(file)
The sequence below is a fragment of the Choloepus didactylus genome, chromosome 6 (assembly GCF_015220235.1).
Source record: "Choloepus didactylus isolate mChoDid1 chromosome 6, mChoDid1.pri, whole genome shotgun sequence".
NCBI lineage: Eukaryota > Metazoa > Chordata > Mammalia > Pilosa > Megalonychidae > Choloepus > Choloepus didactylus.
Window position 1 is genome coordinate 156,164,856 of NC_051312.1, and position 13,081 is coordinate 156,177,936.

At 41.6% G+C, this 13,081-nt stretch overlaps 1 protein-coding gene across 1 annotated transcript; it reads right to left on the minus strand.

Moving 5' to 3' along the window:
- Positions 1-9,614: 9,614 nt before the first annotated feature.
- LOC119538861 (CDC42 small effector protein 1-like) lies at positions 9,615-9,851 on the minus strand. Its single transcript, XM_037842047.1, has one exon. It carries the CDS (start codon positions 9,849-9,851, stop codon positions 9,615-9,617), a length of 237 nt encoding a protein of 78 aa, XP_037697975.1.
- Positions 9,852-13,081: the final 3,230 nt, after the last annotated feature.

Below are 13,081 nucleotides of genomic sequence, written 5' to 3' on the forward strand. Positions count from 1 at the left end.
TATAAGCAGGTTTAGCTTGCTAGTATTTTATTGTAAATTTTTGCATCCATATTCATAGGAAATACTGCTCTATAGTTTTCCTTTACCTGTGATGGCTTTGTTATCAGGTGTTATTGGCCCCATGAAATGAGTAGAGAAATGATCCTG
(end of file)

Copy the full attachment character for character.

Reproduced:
The sequence below is a fragment of the Choloepus didactylus genome, chromosome 6 (assembly GCF_015220235.1).
Source record: "Choloepus didactylus isolate mChoDid1 chromosome 6, mChoDid1.pri, whole genome shotgun sequence".
NCBI lineage: Eukaryota > Metazoa > Chordata > Mammalia > Pilosa > Megalonychidae > Choloepus > Choloepus didactylus.
Window position 1 is genome coordinate 156,164,856 of NC_051312.1, and position 13,081 is coordinate 156,177,936.

At 41.6% G+C, this 13,081-nt stretch overlaps 1 protein-coding gene across 1 annotated transcript; it reads right to left on the minus strand.

Moving 5' to 3' along the window:
- Positions 1-9,614: 9,614 nt before the first annotated feature.
- LOC119538861 (CDC42 small effector protein 1-like) lies at positions 9,615-9,851 on the minus strand. Its single transcript, XM_037842047.1, has one exon. It carries the CDS (start codon positions 9,849-9,851, stop codon positions 9,615-9,617), a length of 237 nt encoding a protein of 78 aa, XP_037697975.1.
- Positions 9,852-13,081: the final 3,230 nt, after the last annotated feature.

Below are 13,081 nucleotides of genomic sequence, written 5' to 3' on the forward strand. Positions count from 1 at the left end.
TATAAGCAGGTTTAGCTTGCTAGTATTTTATTGTAAATTTTTGCATCCATATTCATAGGAAATACTGCTCTATAGTTTTCCTTTACCTGTGATGGCTTTGTTATCAGGTGTTATTGGCCCCATGAAATGAGTAGAGAAATGATCCTG